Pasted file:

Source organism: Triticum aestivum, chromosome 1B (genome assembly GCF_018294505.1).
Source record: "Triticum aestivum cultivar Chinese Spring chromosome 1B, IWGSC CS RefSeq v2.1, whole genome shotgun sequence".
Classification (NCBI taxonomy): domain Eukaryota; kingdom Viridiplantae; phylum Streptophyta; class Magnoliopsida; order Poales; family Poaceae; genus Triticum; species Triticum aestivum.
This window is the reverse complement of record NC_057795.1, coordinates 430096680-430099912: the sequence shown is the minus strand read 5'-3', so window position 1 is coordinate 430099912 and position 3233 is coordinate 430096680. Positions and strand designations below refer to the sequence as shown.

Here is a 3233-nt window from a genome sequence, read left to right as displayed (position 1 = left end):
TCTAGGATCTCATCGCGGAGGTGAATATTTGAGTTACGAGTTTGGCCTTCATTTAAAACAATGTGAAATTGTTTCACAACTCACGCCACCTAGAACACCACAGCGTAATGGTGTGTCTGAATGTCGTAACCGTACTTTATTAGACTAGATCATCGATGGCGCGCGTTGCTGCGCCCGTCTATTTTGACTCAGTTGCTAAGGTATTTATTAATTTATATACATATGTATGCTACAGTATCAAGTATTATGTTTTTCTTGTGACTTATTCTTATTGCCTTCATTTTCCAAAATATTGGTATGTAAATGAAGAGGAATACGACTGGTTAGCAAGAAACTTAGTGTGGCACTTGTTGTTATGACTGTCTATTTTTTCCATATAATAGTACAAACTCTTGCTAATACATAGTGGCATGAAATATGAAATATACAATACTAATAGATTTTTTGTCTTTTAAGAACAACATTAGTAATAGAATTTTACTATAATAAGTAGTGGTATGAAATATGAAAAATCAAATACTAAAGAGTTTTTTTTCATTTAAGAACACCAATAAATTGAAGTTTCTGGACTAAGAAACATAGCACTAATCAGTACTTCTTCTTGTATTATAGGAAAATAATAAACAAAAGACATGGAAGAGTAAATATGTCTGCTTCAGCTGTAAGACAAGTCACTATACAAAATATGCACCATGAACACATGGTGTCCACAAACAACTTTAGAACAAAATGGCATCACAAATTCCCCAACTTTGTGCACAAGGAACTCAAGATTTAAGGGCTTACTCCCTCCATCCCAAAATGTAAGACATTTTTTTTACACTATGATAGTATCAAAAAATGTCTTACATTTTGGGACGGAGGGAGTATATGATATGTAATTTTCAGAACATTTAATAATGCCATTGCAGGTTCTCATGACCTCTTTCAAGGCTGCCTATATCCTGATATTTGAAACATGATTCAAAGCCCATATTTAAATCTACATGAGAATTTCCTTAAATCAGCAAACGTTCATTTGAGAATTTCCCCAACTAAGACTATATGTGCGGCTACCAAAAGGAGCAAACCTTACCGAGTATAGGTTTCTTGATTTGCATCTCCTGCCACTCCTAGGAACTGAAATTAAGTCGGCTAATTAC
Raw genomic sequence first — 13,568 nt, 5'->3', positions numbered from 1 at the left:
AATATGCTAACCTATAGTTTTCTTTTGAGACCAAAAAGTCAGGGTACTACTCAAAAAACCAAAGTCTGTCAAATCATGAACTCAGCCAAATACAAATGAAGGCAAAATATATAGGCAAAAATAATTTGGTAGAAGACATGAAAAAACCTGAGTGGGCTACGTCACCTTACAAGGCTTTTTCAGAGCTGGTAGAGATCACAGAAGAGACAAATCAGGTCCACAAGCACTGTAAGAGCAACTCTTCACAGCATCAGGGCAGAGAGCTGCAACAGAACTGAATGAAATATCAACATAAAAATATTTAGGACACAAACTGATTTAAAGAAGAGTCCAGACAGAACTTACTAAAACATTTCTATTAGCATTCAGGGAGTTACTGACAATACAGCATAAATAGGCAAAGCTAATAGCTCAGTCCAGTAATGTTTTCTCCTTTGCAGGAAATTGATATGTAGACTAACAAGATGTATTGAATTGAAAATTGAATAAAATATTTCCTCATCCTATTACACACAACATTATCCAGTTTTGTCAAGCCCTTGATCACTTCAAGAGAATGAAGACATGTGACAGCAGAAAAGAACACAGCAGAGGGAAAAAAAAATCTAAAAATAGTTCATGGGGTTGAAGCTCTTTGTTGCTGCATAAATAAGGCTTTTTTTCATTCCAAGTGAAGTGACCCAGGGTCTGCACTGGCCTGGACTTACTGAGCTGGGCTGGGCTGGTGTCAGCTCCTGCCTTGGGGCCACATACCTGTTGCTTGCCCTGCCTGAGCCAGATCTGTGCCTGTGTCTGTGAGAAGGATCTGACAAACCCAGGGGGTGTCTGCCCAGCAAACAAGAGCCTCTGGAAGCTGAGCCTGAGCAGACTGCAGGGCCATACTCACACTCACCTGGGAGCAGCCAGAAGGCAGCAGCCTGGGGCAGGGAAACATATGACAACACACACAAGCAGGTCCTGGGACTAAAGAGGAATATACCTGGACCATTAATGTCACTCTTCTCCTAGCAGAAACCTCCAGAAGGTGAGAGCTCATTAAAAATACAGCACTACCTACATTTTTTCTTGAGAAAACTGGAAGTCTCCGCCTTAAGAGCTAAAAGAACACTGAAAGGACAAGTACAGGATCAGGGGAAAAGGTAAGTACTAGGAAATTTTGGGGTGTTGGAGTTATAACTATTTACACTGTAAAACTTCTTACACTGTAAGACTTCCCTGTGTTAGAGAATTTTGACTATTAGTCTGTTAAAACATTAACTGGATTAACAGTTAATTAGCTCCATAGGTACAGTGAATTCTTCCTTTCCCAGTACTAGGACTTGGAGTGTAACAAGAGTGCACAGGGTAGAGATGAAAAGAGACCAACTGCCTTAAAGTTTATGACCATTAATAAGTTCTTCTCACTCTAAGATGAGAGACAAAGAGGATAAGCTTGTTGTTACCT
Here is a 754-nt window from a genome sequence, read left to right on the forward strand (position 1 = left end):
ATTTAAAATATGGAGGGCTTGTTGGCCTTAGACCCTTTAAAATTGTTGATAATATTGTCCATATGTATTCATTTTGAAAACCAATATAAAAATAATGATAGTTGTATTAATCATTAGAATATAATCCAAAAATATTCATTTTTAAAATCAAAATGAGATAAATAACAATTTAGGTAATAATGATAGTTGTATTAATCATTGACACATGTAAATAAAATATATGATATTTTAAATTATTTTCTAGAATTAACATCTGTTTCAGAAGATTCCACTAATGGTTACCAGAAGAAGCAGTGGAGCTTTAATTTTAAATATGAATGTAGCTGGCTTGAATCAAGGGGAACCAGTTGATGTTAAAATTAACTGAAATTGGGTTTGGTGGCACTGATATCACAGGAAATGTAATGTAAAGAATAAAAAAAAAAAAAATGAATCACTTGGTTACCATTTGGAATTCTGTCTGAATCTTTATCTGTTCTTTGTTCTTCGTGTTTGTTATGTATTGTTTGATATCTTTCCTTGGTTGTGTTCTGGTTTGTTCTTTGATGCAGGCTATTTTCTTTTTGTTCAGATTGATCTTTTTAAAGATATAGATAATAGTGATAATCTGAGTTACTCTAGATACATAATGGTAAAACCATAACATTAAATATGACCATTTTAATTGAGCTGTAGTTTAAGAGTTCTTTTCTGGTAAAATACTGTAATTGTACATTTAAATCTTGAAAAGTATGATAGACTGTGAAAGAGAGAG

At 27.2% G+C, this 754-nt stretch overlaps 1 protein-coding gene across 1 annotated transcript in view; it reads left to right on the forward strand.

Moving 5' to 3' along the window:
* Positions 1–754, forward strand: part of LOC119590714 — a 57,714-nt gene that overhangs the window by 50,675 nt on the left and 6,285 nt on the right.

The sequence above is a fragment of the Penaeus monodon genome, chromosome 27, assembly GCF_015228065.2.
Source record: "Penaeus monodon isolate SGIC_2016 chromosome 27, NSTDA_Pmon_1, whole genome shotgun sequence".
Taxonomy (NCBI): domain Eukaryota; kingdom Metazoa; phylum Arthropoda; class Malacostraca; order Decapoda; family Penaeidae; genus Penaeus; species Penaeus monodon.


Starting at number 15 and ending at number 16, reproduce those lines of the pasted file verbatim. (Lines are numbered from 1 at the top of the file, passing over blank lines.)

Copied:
Source record: "Penaeus monodon isolate SGIC_2016 chromosome 27, NSTDA_Pmon_1, whole genome shotgun sequence".
Taxonomy (NCBI): domain Eukaryota; kingdom Metazoa; phylum Arthropoda; class Malacostraca; order Decapoda; family Penaeidae; genus Penaeus; species Penaeus monodon.